North Carolina Citizenship Attorney
How Can I Obtain U.S. Citizenship?
If you are considering becoming a U.S. citizen, you may be wondering about the naturalization process and what you will need to do to meet the necessary qualifications.
The requirements to apply for U.S. citizenship include:
- You have resided here in the United States for the 5 consecutive years prior to your application
- You are considered to be of good moral character
- You have a basic understanding of the English language
- You can pass a standard civics test
There are other ways in which an individual may be able to obtain U.S. citizenship, however as each case is different, we advise you discuss your unique circumstances with an immigration attorney from our firm right away.
Ways to Become a U.S. Citizen
- Citizenship by Birth. Although naturalization is the only option available for immigrants seeking U.S. citizenship, it is important to know the various other forms of citizenship, as well. There may be options available to you of which you were unaware, or you may simply learn more about the United States in which you live. Read below for brief descriptions of the various types of citizenship. Then, feel free to contact a North Carolina immigration lawyer for qualified legal counsel regarding your citizenship.
- Birth of U.S. Citizens Abroad. Anyone who was born in the United States is eligible for U.S. citizenship through birth. Likewise, when two U.S. citizens who are expecting have a child on foreign territory, the birth should be reported to the U.S. embassy or consulate as soon as possible so that the child can be granted U.S. citizenship. Cases such as the latter could result in a dual citizenship for the child, since he or she may also be eligible for citizenship in the country in which they were born. Exclusions apply for children born on U.S. territory in foreign countries, such as military bases.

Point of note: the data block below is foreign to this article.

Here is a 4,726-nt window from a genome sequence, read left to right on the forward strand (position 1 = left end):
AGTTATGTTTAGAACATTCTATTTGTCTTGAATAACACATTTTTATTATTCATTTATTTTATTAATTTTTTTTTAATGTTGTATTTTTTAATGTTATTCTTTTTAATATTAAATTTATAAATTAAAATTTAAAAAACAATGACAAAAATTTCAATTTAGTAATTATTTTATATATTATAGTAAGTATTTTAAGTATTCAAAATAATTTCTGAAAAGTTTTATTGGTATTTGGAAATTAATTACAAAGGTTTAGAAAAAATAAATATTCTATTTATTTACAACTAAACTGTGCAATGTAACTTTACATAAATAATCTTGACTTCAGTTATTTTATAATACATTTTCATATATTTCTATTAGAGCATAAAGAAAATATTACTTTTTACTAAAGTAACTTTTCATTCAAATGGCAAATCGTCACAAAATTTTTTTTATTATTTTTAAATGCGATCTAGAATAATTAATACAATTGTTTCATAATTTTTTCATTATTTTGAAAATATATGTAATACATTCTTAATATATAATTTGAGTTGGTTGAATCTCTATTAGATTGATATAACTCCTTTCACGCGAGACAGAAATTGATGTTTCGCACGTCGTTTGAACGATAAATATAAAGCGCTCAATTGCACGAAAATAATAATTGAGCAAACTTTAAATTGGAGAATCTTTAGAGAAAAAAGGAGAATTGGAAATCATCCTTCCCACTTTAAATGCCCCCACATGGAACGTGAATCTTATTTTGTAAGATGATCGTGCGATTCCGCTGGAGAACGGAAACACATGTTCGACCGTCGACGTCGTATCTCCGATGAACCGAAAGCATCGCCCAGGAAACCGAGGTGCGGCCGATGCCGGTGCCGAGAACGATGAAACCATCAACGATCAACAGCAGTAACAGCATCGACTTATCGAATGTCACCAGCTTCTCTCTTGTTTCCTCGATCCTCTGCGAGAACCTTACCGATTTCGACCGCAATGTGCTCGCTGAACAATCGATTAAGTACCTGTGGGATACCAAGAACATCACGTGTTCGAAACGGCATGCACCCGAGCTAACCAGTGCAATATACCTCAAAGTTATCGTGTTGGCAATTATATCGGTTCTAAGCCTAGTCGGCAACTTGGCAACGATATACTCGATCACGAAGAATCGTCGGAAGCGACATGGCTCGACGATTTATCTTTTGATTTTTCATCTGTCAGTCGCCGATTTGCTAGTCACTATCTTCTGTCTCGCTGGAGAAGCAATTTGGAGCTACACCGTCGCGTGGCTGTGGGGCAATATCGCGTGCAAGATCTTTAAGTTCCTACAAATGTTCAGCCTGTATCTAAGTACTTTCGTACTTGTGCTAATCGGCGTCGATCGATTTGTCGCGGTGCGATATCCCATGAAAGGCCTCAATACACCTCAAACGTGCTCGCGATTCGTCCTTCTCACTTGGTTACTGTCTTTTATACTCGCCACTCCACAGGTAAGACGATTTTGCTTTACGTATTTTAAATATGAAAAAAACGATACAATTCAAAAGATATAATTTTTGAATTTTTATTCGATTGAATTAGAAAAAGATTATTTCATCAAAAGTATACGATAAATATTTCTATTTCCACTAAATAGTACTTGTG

- Acquisition & Derivative Citizenship. A child can also be granted U.S. citizenship when born abroad if one of their two U.S. citizen parents had a residence in the U.S. or in U.S. territory prior to the child's birth. In order for the child to be granted an acquired or derivative citizenship, the parent with residence in the U.S. must have been physically present at the time of the child's birth. This also applies to children born out of wedlock where the father (by blood) is a U.S. citizen. Laws regarding such citizenship can be found in Section 301(g) of the Immigration and Nationality Act.
Need assistance? We can help!
Call the firm of Brown Immigration Law right away if you need advice regarding your child's citizenship. With the help of a North Carolina immigration lawyer from our firm, your child could obtain United States citizenship although born abroad. He or she may even be able to acquire dual citizenship! Attorney Brown has practiced immigration law for more than 40 years, and Attorneys Oza and Cuic have both been selected for inclusion in Super Lawyers® Rising Stars℠ for consecutive years. Our attorneys can help.
Contact us today to discuss your legal options with a North Carolina citizenship lawyer who has decades of experience.